…we don’t have to wait around for the things we want to happen to feel grateful. We can simply find things to be grateful about no matter what happens, or how far afield we may be from what we desire.
I used to think of gratitude as a spontaneous response to good things happening. In recent years, however, I have come to understand that gratitude is much more than an automatic byproduct of positive experience. Gratitude can actually be our emotional and intellectual baseline, if that’s what we choose.
What I mean is, we don’t have to wait around for the things we want to happen to feel grateful. We can simply find things to be grateful about no matter what happens, or how far afield we may be from what we desire. From this vantage point, everything we experience gives us something to appreciate, no matter how difficult or seemingly inconsequential it might be.
I saw this modeled recently by a workshop leader who enacted smashing his thumb with a hammer. After shouting bloody murder, he said, “Boy am I glad that doesn’t happen very often.” And then, “Wow, check out all of that sensation in my thumb! I’m so glad I have nerves to tell me that I have injured myself.”
It is uncommon to interpret an unfortunate event with gratitude. But this leader demonstrated that it is always an option. When we find ways to appreciate a difficult experience—or at least use it to appreciate how great our life was before and after it happened—we set ourselves up to feel empowered. After we experience our feelings, we get to decide how the events that happen to us affect us.
A few weeks in, when I knew conclusively that my body would keep going no matter how sad I was, I focused on that: being alive.
My first memory of choosing gratitude over, say, revenge was in college. I had broken up with my first love, and the emotional pain was so intense that I feared it would kill me. A few weeks in, when I knew conclusively that my body would keep going no matter how sad I was, I focused on that: being alive. If I had survived this heartbreak, I could expect to survive the losses of future loves to come. This was good news! When I shifted my gaze from pain to gratitude, I stumbled into discovery.
And of course, this loss helped me trust that I could weather the disappointments of my literary life as well. Over the years, I have come to appreciate each publication that rejected my work for the opportunity to work harder, write better, and find a truer fit for my work. And I have deeply appreciated the teachers, editors, colleagues, and writing group friends who have given me uncomfortable feedback that has challenged me to grow.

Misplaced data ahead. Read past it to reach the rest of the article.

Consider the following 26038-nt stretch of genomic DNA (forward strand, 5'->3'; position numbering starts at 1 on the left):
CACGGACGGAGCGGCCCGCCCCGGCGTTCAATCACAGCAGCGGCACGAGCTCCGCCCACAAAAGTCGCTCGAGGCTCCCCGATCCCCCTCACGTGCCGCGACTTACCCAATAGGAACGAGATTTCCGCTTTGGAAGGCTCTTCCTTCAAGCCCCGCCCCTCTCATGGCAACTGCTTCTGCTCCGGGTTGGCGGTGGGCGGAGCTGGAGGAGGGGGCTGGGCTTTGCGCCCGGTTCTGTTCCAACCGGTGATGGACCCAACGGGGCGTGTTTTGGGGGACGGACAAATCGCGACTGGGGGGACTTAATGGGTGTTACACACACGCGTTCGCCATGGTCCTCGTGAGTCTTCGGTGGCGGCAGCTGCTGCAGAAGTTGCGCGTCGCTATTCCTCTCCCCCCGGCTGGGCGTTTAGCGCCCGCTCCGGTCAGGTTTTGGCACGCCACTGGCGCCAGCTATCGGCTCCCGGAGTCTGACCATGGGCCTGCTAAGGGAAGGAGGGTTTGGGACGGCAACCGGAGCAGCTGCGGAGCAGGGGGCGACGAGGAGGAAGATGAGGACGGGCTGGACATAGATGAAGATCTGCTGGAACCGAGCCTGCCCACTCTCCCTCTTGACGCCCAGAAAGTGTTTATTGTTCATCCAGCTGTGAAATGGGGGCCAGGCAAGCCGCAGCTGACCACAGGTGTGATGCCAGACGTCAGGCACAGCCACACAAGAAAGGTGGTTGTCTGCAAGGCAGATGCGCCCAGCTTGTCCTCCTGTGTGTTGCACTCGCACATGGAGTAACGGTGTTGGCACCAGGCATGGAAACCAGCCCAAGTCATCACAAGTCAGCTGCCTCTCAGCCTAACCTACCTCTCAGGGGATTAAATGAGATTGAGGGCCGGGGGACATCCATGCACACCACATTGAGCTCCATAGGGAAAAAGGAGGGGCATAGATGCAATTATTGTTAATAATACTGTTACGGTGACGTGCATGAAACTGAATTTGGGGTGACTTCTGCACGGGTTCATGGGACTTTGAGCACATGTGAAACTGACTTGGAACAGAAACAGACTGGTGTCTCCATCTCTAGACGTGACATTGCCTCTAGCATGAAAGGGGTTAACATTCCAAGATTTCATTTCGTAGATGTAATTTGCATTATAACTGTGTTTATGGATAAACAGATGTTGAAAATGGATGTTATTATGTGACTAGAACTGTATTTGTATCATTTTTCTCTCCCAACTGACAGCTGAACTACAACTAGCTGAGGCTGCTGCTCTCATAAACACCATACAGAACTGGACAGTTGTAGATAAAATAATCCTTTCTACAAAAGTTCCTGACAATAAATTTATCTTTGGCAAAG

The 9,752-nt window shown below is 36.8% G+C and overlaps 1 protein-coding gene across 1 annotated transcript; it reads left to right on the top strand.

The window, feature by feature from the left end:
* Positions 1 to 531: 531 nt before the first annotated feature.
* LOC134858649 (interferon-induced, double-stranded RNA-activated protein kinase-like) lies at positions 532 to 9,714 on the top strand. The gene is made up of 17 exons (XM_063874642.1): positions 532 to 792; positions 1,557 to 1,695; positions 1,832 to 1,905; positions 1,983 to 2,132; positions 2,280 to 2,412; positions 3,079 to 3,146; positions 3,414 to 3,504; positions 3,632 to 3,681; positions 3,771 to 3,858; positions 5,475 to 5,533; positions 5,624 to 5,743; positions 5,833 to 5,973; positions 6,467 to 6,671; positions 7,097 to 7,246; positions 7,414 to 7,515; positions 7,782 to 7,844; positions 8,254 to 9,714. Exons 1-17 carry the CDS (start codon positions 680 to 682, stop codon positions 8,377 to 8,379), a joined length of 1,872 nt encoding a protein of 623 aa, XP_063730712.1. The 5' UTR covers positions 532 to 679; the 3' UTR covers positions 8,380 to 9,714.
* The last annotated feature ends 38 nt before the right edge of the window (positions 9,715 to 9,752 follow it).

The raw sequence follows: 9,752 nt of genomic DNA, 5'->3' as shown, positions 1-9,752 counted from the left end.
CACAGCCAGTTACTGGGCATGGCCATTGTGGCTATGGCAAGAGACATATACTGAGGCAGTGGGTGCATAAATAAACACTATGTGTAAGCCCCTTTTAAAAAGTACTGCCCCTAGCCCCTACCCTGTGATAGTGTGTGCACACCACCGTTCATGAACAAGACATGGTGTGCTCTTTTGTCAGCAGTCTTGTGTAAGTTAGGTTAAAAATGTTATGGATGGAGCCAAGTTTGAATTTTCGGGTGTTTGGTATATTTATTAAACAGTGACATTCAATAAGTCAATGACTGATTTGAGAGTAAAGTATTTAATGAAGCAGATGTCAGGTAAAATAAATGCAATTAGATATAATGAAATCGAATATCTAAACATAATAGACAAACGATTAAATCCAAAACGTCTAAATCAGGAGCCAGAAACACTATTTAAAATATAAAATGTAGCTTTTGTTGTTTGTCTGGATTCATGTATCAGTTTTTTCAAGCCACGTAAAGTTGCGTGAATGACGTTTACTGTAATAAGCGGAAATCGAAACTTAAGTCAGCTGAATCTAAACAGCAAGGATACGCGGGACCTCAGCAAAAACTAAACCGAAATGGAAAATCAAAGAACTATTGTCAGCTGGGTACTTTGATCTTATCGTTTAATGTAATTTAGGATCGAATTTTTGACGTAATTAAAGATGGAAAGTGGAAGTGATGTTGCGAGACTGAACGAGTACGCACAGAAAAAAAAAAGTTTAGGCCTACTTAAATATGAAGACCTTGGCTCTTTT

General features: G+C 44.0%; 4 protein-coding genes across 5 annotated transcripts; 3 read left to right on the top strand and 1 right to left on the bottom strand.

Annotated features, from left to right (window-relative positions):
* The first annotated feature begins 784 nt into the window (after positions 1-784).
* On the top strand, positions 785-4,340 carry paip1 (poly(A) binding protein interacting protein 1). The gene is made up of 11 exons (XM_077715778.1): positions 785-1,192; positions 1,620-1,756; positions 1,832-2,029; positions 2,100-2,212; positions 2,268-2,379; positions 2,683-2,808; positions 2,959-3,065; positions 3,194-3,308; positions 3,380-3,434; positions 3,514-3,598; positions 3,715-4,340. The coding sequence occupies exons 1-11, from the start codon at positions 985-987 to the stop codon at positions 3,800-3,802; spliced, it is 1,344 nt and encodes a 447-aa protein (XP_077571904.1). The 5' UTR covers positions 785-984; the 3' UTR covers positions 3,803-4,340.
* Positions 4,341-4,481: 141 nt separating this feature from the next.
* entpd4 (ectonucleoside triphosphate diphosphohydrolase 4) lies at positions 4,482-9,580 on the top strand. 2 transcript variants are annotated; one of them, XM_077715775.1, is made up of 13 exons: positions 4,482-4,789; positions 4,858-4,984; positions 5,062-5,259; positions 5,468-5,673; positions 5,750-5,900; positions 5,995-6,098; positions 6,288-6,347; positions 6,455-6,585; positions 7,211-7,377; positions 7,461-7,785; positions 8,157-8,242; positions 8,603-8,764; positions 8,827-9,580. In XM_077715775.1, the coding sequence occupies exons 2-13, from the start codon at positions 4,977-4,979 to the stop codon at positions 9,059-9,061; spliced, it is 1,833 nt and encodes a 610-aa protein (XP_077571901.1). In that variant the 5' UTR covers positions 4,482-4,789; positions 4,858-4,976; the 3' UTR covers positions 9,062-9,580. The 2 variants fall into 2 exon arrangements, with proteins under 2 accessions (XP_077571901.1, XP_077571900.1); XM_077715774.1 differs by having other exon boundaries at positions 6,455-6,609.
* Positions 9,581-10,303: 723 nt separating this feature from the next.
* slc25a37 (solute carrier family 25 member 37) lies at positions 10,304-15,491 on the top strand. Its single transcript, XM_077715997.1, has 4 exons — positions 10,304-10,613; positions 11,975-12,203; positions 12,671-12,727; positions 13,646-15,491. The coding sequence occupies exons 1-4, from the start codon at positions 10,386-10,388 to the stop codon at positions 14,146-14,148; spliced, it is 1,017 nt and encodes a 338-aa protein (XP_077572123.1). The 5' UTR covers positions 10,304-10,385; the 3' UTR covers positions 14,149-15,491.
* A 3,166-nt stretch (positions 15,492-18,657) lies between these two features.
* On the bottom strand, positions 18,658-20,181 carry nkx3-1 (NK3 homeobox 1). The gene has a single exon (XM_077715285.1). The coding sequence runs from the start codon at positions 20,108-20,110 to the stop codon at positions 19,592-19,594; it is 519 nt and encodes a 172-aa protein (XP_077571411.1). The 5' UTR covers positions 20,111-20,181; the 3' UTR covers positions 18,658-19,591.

In every so-called mistake, failure, and disappointment, I have been further refined. There has been so much to appreciate.
Of course, every day of our lives, endless things also go right. Choosing gratitude doesn’t just help us transcend our bad fortune. It also helps us integrate our good fortune. Gratitude is just as important—and just as easy to overlook—when things are going well as when they’re not.
When we show up for the difficult conversation; when we make the generous choice; when we stay with the hard stuff until it becomes a bit gentler…these are all opportunities to appreciate ourselves.
When we acknowledge ourselves for our persistence, it can make a significant difference in our endurance and our mood. When we show up for the difficult conversation; when we make the generous choice; when we stay with the hard stuff until it becomes a bit gentler; when we risk failing to try something that matters; when we make a mistake and learn from it; these are all opportunities to appreciate ourselves.
When we notice and acknowledge how capable and courageous we are, we anchor this in our being. We start to learn that we can count on ourselves. Whether or not we ultimately achieve the result we want, we have numerous successes to refer to that can help us more deeply receive our epic wins or more effectively redirect our efforts to try again.
A writer friend told me that when his first book came out, he sent out a wave of thank-you letters and emails to all the people who had influenced his thinking and writing. Then he launched into all of the mandatory marketing and press outreach. He explained that framing the whole experience in gratitude reduced his anxiety about whether the book would sell and changed his approach completely.
Gratitude anchored him in the field of influence from which his book was called into existence, and it kept his focus on the service his book was offering. This quickly put his book in the hands of a global community seeking his wisdom.
When we focus on problems, we generate dissatisfaction and resentment. When we invest in fears, we can destabilize ourselves. But when gratitude is the ground on which we stand, we can be satisfied with life exactly as it is and relax into the unknown, while becoming more receptive to all that we desire.